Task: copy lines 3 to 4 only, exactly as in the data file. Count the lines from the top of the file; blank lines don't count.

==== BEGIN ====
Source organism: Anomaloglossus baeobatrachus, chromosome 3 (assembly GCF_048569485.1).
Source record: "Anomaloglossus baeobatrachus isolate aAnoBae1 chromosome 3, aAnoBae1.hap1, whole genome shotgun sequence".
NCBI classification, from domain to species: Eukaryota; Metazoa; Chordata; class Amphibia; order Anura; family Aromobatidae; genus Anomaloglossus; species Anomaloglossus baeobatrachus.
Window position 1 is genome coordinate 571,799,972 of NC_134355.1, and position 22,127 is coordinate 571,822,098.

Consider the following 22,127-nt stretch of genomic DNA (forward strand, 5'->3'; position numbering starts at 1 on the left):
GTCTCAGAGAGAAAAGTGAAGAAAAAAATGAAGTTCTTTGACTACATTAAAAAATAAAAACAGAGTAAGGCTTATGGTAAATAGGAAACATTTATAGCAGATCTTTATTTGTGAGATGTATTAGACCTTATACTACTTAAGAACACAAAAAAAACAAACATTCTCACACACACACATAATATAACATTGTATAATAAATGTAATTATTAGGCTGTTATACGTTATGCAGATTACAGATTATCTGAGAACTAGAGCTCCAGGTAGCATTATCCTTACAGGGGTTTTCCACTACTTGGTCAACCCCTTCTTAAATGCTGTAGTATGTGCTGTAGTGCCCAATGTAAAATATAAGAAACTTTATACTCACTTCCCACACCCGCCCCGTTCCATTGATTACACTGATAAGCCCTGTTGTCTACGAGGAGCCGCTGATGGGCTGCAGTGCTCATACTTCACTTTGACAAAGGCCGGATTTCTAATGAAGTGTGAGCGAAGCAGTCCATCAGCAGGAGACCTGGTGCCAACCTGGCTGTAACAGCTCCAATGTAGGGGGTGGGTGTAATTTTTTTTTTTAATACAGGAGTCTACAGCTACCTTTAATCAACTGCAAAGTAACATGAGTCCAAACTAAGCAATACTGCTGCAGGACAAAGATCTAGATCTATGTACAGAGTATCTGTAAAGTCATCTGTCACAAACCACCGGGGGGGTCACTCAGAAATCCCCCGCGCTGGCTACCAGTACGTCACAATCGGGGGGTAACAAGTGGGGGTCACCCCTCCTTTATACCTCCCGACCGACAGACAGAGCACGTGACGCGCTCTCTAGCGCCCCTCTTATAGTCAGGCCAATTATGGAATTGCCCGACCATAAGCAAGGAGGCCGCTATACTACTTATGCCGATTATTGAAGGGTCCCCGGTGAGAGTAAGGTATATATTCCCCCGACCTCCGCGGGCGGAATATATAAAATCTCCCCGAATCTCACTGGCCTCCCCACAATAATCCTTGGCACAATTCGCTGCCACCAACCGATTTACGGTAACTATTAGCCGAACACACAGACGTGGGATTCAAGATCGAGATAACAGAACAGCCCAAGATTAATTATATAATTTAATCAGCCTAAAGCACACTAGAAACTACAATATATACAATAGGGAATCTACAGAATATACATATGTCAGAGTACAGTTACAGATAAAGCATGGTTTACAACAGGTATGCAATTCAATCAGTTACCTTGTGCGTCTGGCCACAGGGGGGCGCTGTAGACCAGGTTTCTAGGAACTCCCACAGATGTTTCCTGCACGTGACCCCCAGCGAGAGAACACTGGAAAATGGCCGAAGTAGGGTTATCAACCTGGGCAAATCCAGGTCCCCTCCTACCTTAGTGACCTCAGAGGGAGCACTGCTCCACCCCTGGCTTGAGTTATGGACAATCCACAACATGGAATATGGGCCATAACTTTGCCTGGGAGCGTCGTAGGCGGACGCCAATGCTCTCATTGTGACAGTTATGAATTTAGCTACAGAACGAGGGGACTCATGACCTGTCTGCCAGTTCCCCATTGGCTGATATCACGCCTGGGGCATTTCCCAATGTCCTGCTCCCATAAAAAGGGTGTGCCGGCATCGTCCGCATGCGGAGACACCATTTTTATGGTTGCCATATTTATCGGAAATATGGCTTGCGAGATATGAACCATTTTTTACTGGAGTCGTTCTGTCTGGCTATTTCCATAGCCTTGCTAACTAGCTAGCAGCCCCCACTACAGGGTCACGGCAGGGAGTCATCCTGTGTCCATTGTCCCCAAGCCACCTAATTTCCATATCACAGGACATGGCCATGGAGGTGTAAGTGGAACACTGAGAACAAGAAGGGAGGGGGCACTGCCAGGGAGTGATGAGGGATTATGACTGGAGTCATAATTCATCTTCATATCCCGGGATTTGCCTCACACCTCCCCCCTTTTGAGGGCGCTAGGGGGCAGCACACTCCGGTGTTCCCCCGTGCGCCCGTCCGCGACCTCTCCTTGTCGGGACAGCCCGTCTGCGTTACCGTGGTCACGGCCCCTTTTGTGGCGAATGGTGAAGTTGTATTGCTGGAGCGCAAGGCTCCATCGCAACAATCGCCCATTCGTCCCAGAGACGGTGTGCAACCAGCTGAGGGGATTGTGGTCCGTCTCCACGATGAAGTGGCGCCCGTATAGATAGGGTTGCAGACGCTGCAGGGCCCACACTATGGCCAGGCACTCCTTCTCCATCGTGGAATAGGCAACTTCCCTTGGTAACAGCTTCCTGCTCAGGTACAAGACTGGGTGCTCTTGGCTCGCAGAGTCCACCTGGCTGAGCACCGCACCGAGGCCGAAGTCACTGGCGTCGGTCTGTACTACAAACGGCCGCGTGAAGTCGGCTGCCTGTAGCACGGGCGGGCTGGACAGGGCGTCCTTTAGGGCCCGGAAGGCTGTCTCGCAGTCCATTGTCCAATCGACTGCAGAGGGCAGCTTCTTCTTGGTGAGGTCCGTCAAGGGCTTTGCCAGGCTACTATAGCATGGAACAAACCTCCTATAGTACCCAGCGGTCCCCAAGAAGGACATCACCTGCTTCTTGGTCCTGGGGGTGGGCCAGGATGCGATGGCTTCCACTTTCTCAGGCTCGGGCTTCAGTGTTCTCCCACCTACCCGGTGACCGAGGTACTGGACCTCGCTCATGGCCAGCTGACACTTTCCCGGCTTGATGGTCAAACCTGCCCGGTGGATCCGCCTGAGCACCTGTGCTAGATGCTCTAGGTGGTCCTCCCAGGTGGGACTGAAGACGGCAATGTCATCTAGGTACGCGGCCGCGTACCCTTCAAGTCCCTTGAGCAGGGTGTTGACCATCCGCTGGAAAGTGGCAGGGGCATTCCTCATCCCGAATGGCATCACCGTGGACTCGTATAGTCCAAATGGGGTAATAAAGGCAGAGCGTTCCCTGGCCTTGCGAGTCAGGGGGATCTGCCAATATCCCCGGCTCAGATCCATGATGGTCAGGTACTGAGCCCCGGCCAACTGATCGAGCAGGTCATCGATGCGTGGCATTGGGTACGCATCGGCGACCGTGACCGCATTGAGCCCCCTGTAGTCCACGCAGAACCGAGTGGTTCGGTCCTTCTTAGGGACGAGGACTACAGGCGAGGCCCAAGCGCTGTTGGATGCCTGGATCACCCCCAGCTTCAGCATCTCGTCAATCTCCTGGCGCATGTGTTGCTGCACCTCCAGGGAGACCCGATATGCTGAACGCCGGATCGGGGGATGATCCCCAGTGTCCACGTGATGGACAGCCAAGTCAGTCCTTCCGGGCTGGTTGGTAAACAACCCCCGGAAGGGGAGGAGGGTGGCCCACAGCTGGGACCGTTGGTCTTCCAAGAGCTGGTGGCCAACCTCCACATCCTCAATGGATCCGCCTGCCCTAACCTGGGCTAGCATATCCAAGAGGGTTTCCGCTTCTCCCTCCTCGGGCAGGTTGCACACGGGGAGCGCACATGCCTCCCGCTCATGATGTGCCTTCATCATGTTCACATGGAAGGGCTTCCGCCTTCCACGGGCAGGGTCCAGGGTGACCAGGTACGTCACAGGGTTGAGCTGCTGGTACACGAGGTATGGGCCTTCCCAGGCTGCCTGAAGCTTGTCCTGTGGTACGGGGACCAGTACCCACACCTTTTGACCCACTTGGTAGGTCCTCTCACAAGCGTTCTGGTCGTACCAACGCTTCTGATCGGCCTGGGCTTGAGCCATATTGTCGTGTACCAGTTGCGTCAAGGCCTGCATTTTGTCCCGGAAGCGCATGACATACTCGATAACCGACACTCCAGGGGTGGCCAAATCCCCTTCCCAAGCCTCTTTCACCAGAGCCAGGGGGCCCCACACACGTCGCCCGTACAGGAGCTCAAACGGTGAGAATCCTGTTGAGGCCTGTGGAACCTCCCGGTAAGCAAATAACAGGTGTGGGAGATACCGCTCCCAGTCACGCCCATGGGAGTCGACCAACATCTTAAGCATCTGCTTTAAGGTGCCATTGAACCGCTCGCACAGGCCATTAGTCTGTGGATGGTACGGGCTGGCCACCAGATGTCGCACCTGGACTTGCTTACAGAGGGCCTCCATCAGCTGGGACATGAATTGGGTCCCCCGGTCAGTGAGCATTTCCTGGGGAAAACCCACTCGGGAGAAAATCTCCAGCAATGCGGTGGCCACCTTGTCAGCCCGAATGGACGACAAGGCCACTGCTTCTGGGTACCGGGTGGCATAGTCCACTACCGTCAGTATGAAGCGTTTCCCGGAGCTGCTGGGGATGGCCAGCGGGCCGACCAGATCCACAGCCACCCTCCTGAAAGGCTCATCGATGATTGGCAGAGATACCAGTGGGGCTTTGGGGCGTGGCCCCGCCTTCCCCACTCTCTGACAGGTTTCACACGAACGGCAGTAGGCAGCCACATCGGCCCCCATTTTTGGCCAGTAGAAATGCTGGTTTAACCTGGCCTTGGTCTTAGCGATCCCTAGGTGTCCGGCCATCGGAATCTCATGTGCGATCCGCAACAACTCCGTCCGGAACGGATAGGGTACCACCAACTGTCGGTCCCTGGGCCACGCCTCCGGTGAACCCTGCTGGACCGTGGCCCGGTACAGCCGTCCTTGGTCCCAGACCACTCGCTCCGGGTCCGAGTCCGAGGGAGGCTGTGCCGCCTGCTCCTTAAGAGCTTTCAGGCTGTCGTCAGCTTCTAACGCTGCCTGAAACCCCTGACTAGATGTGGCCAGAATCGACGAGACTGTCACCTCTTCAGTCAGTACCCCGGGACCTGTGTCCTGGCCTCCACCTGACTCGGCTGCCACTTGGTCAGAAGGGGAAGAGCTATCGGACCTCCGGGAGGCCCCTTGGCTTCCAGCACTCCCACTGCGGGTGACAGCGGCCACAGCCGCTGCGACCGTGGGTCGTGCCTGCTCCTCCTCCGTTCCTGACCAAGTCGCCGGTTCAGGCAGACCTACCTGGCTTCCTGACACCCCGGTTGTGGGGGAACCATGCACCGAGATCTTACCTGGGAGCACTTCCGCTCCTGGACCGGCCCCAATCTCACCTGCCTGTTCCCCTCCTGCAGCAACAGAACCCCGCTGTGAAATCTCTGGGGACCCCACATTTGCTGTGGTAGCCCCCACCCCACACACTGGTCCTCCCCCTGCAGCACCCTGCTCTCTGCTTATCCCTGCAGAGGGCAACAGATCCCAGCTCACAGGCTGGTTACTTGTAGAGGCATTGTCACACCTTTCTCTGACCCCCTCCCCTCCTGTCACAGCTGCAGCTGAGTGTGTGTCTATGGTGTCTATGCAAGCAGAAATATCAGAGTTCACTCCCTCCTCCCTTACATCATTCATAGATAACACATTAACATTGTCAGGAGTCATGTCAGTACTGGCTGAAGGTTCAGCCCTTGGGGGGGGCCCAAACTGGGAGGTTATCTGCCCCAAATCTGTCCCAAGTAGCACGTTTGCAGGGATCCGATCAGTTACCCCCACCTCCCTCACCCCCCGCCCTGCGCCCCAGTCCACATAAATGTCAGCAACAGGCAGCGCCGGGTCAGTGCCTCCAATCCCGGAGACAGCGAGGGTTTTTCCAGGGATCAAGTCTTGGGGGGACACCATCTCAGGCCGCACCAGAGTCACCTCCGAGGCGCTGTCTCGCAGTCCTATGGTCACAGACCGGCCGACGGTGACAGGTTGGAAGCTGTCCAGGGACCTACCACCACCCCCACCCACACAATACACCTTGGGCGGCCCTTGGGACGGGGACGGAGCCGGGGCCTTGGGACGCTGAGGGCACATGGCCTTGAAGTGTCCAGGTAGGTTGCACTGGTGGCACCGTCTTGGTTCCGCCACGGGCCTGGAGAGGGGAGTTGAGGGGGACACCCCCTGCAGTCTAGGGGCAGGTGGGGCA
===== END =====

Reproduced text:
NCBI classification, from domain to species: Eukaryota; Metazoa; Chordata; class Amphibia; order Anura; family Aromobatidae; genus Anomaloglossus; species Anomaloglossus baeobatrachus.
Window position 1 is genome coordinate 571,799,972 of NC_134355.1, and position 22,127 is coordinate 571,822,098.